Microsoft’s new Fluid Framework is web-based modular platform for document creation

Microsoft today at its Build developer conference announced the new Fluid Framework which is a platform for collaborating and sharing that will be integrating with Microsoft 365. It will arrive as a software developer kit later this year, and Microsoft has plans to have its own Microsoft 365 integrations by the end of the year.

Fluid is basically a framework for building collaborative editing experiences, but since it can be integrated across applications, it also means that users will now be able to, say, edit a document in an application like Word and then share a table from that document in Microsoft Teams (or even a third-party application like Slack, if Slack decides to integrate this technology). All of the changes sync in real time, of course.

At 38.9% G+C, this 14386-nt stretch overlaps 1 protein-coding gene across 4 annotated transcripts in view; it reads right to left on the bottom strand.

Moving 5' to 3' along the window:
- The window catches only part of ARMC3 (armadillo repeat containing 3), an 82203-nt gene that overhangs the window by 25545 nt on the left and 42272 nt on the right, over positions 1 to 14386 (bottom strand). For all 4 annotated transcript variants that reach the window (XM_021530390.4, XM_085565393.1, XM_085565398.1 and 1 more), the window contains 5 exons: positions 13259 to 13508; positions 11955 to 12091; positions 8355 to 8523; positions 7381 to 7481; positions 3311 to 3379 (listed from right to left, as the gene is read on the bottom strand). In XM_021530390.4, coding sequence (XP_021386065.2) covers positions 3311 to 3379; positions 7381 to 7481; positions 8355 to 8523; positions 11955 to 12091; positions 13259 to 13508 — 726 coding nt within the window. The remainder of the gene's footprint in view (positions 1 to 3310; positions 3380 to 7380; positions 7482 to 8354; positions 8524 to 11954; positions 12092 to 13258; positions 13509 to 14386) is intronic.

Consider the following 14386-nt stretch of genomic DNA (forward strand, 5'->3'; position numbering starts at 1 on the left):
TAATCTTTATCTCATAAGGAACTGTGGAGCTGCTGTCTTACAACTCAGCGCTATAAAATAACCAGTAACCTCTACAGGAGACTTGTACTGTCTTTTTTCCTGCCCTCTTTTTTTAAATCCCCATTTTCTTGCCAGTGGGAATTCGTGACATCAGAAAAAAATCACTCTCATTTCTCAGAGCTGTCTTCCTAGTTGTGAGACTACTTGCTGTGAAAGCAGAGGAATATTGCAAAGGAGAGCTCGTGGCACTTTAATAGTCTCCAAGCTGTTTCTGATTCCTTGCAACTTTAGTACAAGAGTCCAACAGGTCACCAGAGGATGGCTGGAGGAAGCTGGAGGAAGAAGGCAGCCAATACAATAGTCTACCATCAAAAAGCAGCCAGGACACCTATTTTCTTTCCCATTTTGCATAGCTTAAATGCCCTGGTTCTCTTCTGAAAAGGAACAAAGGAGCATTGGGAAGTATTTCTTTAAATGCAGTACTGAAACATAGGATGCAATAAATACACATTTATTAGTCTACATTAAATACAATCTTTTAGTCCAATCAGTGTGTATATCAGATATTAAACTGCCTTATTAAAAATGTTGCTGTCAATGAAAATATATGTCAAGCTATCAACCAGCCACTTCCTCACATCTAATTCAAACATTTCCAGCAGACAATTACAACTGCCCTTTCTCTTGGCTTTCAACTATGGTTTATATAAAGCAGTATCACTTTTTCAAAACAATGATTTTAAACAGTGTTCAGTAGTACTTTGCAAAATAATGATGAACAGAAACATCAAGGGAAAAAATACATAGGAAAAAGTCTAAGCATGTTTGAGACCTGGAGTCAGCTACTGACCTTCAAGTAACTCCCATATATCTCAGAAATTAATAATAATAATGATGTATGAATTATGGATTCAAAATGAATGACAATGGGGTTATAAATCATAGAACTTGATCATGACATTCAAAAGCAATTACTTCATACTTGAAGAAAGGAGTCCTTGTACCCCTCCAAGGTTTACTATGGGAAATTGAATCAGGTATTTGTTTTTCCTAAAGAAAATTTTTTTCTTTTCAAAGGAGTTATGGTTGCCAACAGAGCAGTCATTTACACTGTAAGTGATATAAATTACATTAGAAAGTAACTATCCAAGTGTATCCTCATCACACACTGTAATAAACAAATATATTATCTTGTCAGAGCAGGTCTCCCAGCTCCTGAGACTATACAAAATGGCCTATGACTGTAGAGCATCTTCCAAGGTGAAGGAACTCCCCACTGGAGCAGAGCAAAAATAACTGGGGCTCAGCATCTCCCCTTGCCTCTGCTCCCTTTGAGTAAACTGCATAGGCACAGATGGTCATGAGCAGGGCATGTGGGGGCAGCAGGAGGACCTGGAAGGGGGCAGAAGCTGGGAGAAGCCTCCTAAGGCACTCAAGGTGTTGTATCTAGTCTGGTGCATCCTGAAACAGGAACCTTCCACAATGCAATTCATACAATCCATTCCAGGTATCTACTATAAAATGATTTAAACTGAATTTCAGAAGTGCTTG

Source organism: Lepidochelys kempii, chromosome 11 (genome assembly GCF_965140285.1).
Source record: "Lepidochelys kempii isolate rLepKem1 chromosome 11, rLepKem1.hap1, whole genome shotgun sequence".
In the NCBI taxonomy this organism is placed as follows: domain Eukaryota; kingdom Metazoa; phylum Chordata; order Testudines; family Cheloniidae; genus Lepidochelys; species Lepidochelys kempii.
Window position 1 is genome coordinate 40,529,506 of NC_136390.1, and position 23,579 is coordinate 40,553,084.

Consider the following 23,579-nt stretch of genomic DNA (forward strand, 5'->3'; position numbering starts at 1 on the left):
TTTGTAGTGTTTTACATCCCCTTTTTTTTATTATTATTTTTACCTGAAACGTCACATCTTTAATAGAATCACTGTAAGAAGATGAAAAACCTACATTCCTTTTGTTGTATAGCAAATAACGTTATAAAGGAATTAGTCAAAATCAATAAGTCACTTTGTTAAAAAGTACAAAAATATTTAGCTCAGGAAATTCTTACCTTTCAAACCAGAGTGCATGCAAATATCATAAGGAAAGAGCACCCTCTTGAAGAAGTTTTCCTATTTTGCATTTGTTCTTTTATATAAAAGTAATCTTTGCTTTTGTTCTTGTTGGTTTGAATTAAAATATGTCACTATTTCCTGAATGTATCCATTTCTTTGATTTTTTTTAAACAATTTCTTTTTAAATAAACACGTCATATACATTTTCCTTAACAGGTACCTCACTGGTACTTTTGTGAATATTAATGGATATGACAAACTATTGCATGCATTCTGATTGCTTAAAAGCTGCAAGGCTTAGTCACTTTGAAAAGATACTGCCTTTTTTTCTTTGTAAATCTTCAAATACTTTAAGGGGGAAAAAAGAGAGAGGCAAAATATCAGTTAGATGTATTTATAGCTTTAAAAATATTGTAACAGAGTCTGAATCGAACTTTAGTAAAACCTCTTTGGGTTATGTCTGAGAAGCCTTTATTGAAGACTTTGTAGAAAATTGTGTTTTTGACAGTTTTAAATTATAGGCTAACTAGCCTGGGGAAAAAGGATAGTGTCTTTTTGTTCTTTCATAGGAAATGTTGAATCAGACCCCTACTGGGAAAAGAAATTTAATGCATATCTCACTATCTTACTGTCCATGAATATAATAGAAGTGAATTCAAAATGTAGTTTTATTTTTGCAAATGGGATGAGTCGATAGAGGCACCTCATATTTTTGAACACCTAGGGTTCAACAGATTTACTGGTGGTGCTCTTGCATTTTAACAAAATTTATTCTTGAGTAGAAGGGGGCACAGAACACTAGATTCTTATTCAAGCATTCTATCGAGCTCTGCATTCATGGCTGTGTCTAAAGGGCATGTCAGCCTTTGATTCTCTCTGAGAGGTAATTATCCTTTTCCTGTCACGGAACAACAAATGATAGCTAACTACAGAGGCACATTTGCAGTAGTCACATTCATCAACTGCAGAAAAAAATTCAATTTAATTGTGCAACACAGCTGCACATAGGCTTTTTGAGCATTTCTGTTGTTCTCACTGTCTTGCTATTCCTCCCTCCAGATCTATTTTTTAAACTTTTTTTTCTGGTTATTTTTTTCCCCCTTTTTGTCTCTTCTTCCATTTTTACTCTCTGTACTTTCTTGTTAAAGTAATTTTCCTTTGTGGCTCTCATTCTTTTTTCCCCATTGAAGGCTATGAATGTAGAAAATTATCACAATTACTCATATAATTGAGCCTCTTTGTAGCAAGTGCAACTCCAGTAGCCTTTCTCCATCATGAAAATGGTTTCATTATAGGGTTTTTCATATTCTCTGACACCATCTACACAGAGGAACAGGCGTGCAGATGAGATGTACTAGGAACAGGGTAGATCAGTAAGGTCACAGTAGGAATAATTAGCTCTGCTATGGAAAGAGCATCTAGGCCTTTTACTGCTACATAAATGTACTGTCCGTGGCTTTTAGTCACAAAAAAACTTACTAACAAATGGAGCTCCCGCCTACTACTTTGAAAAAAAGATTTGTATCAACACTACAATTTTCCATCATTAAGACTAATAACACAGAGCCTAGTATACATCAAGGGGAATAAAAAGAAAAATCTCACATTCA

Microsoft describes Fluid Framework as a “developer technology”. The key features of Fluid Framework include its ability to create and break apart documents into easily sharable components on web and desktop apps, as well as co-authoring at speeds we have never seen before. This means that you could take a block of text from Word, plop it into another document, and have any changes colleagues make there reflected in the original file. Fluid Framework will also take advantage of intelligent agents, as it ties in with the company’s newly announced AI assistants, which can perform tasks like fetching content, providing suggestions, identifying experts, translating data, and more within Fluid documents.

Fluid Framework will be available to developers later this calendar year through a software development kit (SDK), alongside Fluid-powered Microsoft 365 experiences like Word, Teams, and Outlook.

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